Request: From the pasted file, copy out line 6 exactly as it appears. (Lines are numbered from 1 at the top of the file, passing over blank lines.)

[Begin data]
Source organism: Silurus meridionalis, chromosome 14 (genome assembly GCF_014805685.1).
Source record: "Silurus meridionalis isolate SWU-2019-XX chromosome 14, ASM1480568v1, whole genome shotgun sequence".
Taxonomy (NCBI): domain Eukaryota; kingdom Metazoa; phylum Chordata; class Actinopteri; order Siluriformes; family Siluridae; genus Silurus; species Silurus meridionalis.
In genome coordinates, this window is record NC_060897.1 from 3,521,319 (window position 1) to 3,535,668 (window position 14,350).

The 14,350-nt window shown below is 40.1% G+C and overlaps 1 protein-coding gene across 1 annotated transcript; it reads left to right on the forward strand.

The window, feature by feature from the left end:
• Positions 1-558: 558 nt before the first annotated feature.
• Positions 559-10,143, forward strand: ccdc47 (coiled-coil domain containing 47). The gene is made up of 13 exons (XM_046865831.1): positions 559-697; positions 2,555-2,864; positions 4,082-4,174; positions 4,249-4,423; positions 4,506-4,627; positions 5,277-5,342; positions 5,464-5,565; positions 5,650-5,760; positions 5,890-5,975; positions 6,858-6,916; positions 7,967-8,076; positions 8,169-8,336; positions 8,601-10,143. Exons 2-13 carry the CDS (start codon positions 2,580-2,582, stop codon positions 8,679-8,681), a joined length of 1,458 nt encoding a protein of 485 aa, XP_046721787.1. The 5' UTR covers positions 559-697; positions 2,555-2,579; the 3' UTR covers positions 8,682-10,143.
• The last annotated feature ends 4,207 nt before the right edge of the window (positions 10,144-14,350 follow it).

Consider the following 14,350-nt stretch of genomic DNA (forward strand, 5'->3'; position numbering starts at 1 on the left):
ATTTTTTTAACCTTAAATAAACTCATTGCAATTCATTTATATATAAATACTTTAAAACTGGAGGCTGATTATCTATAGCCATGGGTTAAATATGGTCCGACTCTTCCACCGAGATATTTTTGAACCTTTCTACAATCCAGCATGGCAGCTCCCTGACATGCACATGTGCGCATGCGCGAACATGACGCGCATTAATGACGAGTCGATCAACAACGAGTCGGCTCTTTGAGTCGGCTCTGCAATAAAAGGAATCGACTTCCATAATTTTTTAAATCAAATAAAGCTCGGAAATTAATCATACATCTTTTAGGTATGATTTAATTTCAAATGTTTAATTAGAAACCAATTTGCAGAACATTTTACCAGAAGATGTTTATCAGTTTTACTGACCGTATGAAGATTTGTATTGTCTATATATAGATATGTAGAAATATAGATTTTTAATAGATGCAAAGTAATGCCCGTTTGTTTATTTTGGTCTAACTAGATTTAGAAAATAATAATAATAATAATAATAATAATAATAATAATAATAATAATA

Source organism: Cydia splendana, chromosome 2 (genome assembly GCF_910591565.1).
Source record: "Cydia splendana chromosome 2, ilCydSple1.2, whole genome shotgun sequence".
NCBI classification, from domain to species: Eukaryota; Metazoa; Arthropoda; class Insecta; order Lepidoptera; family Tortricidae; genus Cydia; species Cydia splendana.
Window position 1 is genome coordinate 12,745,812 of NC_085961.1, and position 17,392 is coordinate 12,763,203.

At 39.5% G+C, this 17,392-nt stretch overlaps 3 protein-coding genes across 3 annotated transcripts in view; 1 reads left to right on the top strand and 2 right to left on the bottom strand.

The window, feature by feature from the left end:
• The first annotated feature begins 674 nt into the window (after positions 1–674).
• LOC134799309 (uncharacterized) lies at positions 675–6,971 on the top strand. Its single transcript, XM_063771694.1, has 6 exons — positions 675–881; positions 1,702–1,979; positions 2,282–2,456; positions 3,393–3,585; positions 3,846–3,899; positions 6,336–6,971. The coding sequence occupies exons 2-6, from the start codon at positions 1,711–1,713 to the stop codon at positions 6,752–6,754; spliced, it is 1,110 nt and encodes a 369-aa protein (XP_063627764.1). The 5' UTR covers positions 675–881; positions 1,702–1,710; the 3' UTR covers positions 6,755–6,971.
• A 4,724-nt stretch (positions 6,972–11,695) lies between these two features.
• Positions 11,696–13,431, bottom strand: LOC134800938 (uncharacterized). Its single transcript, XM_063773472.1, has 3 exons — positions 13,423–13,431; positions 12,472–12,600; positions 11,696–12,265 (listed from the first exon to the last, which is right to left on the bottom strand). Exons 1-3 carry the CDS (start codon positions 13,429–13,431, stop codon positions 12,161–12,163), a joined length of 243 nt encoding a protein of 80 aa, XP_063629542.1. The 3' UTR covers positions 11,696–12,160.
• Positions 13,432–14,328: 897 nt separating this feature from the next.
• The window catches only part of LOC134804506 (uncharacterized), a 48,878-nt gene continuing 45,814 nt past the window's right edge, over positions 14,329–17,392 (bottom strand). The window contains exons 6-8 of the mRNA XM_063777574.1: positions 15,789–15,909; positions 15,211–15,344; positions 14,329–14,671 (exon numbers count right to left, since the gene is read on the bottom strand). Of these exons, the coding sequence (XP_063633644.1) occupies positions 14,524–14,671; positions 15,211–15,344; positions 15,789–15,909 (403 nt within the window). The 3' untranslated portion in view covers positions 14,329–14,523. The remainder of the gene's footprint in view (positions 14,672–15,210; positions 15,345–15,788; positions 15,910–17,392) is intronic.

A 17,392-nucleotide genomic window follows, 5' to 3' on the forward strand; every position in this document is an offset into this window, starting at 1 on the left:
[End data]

The window, feature by feature from the left end: